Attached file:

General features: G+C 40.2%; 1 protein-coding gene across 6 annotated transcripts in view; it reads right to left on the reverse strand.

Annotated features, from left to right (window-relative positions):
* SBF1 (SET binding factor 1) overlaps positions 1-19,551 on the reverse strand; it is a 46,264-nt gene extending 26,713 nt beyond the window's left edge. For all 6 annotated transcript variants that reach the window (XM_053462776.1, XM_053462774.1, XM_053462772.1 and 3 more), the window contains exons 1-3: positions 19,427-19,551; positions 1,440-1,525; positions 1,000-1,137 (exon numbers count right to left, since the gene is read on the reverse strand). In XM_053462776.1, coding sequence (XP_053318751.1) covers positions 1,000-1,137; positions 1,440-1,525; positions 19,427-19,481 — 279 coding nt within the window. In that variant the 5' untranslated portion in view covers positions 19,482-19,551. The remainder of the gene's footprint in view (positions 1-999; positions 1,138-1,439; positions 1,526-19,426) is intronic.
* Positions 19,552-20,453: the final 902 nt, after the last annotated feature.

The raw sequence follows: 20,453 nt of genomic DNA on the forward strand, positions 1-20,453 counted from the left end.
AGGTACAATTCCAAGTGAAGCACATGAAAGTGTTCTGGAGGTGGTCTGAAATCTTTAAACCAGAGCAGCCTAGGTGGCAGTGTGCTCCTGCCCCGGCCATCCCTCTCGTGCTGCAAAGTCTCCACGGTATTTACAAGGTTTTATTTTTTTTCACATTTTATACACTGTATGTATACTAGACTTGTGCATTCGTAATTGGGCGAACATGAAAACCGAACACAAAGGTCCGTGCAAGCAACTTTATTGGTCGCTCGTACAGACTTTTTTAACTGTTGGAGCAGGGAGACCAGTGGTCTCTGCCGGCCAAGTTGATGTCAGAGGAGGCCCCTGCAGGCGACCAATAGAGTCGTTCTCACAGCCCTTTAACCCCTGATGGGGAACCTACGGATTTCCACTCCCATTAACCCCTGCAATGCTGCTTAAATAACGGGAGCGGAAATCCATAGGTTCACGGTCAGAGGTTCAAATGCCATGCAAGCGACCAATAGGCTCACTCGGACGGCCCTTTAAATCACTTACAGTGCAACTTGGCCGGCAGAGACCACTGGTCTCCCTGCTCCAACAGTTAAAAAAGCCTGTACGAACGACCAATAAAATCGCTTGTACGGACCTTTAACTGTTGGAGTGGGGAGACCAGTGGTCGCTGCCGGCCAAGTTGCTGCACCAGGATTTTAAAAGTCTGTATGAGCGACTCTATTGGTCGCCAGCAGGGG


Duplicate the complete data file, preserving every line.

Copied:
General features: G+C 40.2%; 1 protein-coding gene across 6 annotated transcripts in view; it reads right to left on the reverse strand.

Annotated features, from left to right (window-relative positions):
* SBF1 (SET binding factor 1) overlaps positions 1-19,551 on the reverse strand; it is a 46,264-nt gene extending 26,713 nt beyond the window's left edge. For all 6 annotated transcript variants that reach the window (XM_053462776.1, XM_053462774.1, XM_053462772.1 and 3 more), the window contains exons 1-3: positions 19,427-19,551; positions 1,440-1,525; positions 1,000-1,137 (exon numbers count right to left, since the gene is read on the reverse strand). In XM_053462776.1, coding sequence (XP_053318751.1) covers positions 1,000-1,137; positions 1,440-1,525; positions 19,427-19,481 — 279 coding nt within the window. In that variant the 5' untranslated portion in view covers positions 19,482-19,551. The remainder of the gene's footprint in view (positions 1-999; positions 1,138-1,439; positions 1,526-19,426) is intronic.
* Positions 19,552-20,453: the final 902 nt, after the last annotated feature.

The raw sequence follows: 20,453 nt of genomic DNA on the forward strand, positions 1-20,453 counted from the left end.
AGGTACAATTCCAAGTGAAGCACATGAAAGTGTTCTGGAGGTGGTCTGAAATCTTTAAACCAGAGCAGCCTAGGTGGCAGTGTGCTCCTGCCCCGGCCATCCCTCTCGTGCTGCAAAGTCTCCACGGTATTTACAAGGTTTTATTTTTTTTCACATTTTATACACTGTATGTATACTAGACTTGTGCATTCGTAATTGGGCGAACATGAAAACCGAACACAAAGGTCCGTGCAAGCAACTTTATTGGTCGCTCGTACAGACTTTTTTAACTGTTGGAGCAGGGAGACCAGTGGTCTCTGCCGGCCAAGTTGATGTCAGAGGAGGCCCCTGCAGGCGACCAATAGAGTCGTTCTCACAGCCCTTTAACCCCTGATGGGGAACCTACGGATTTCCACTCCCATTAACCCCTGCAATGCTGCTTAAATAACGGGAGCGGAAATCCATAGGTTCACGGTCAGAGGTTCAAATGCCATGCAAGCGACCAATAGGCTCACTCGGACGGCCCTTTAAATCACTTACAGTGCAACTTGGCCGGCAGAGACCACTGGTCTCCCTGCTCCAACAGTTAAAAAAGCCTGTACGAACGACCAATAAAATCGCTTGTACGGACCTTTAACTGTTGGAGTGGGGAGACCAGTGGTCGCTGCCGGCCAAGTTGCTGCACCAGGATTTTAAAAGTCTGTATGAGCGACTCTATTGGTCGCCAGCAGGGG